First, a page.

Although it may seem like a harmless part of everyday life, high salt intake contributes to serious health risks that cause millions of deaths each year. This World Salt Awareness Week, we examine the health impacts of excess sodium intake, key sources of sodium in our diets, and an innovative regulatory intervention that can help reduce this “forgotten killer.”
Recommended levels of sodium
Most of the sodium we consume comes from salt. The World Health Organization (WHO) recommends that adults consume less than 2,000 mg of sodium, or 5 grams of salt, per day. This equates to less than one teaspoon of salt. The 2015-2020 Dietary Guidelines for Americans recommended that people aged 14 years and older consume less than 2,300 mg per day.
High sodium intake is a leading risk factor for raised blood pressure, stroke and heart disease. Globally, raised blood pressure causes 9.4 million premature deaths each year. In the US, stroke and heart disease cause more deaths than any other cause. Lowering salt intake helps reduce blood pressure and risk of heart disease and stroke.
Population-level sodium reduction strategies: innovative approaches from Argentina and South Africa
In 2013, the World Health Assembly set a global target to reduce population salt intake by 30% by 2025. Recognizing the health risks and disease burden associated with excessive salt consumption, governments across the globe are taking action to reduce salt intake. Argentina and South Africa have become the first countries to adopt legally binding maximum salt levels across a broad range of processed foods.
Many experts believe that mandatory legal requirements are more effective in reducing salt levels than voluntary targets or agreements. Legally binding requirements are preferable because they incorporate penalties for non-compliance. Additionally, voluntary targets are often susceptible to industry influence and subsequent non-compliance.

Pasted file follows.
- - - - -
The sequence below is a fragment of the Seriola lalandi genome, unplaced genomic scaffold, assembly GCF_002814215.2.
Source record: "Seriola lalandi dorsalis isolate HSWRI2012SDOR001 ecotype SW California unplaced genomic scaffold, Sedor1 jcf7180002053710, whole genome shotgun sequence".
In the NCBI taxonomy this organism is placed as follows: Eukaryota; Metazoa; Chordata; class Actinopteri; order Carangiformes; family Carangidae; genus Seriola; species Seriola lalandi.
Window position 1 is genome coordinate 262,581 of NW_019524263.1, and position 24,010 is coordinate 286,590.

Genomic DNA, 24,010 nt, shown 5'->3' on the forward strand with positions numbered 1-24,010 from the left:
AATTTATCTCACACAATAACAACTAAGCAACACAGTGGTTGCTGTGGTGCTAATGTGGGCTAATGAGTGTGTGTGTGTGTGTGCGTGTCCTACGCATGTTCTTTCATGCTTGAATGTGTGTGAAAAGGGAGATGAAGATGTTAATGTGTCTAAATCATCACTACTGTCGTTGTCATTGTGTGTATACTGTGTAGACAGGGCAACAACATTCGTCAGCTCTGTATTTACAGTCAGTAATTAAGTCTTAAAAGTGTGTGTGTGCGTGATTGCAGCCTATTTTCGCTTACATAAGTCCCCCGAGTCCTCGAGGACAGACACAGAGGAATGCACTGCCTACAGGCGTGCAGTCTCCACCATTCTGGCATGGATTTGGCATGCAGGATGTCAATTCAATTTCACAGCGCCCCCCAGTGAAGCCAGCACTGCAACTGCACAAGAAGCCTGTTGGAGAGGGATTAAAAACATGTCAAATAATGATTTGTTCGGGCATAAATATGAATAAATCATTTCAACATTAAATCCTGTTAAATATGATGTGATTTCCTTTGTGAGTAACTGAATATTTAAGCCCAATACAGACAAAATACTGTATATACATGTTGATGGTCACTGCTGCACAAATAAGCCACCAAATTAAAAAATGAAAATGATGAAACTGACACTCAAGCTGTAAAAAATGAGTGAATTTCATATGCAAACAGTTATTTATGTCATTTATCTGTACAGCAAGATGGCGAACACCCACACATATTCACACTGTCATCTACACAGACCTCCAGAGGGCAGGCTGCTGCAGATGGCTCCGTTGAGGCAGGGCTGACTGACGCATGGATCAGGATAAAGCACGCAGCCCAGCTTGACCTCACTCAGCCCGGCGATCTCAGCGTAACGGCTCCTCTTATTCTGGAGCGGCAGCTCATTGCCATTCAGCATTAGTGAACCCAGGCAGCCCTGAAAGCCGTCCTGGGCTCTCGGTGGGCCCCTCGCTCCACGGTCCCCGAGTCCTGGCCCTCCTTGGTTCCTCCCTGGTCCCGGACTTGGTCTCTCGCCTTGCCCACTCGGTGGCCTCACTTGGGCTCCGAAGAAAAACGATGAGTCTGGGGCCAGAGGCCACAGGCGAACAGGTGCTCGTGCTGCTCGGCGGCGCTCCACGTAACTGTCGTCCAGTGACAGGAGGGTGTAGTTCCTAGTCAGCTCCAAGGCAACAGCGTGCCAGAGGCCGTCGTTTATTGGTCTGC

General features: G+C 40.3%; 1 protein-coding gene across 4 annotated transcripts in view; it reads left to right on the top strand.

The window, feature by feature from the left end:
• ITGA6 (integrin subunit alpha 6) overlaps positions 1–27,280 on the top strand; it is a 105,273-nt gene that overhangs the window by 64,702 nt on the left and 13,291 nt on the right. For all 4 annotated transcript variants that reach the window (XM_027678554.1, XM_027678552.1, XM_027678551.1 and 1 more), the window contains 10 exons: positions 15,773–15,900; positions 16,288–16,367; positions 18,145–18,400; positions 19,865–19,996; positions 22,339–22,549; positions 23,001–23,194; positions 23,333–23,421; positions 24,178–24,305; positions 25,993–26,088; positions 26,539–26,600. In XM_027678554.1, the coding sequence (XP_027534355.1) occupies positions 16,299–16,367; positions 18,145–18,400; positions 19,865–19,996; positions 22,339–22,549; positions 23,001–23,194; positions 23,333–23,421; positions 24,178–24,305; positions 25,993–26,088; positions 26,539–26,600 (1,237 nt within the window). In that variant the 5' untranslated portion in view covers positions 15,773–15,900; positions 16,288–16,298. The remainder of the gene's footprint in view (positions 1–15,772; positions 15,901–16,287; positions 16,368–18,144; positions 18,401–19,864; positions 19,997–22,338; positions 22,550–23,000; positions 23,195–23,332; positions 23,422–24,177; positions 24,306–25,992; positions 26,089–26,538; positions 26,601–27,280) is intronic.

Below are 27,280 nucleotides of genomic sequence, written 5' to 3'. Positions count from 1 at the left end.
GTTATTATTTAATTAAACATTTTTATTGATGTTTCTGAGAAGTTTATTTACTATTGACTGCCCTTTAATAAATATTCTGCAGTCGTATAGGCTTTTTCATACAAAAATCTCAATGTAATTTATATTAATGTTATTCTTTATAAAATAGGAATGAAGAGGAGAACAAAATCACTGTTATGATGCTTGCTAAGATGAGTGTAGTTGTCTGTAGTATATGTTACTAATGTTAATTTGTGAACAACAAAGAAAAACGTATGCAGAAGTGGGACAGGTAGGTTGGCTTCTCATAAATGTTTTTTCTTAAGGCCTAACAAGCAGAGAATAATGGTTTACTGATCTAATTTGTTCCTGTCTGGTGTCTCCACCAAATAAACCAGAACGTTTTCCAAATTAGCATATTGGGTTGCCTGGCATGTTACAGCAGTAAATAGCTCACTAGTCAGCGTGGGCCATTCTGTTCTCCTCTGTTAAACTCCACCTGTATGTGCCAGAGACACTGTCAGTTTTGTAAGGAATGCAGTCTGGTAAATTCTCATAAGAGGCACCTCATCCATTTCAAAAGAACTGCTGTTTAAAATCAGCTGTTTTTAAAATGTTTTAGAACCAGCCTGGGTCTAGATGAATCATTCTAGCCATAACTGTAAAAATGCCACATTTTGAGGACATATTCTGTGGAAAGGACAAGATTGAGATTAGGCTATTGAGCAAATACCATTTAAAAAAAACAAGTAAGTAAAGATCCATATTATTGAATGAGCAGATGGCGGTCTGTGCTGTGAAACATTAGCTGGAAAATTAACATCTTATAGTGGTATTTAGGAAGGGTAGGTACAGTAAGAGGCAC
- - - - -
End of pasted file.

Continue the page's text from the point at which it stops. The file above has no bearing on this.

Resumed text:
An initial evaluation of Argentina’s mandatory salt reduction law found median sodium values below the legislative limits in 15 of 18 food groups before the requirements took effect. This suggests that lowering existing maximum salt content requirements and adding new product categories could further reduce consumption. South Africa’s law took effect in June 2016 and ongoing monitoring and evaluation of laws in both countries will further establish feasibility and impact of legally binding requirements.
The mandatory approach adopted in South Africa and Argentina shows great promise to drive much-needed reductions in salt intake. To ensure such laws are effective, government agencies charged with implementing the laws must have the authority, funding, and capacity to monitor compliance, enforce the provisions, and report on achievement of public health outcomes.
The views reflected in this expert column are those of the individual authors and do not necessarily represent those of the O’Neill Institute for National and Global Health Law or Georgetown University. This blog is solely informational in nature, and not intended as a substitute for competent legal advice from a licensed and retained attorney in your state or country.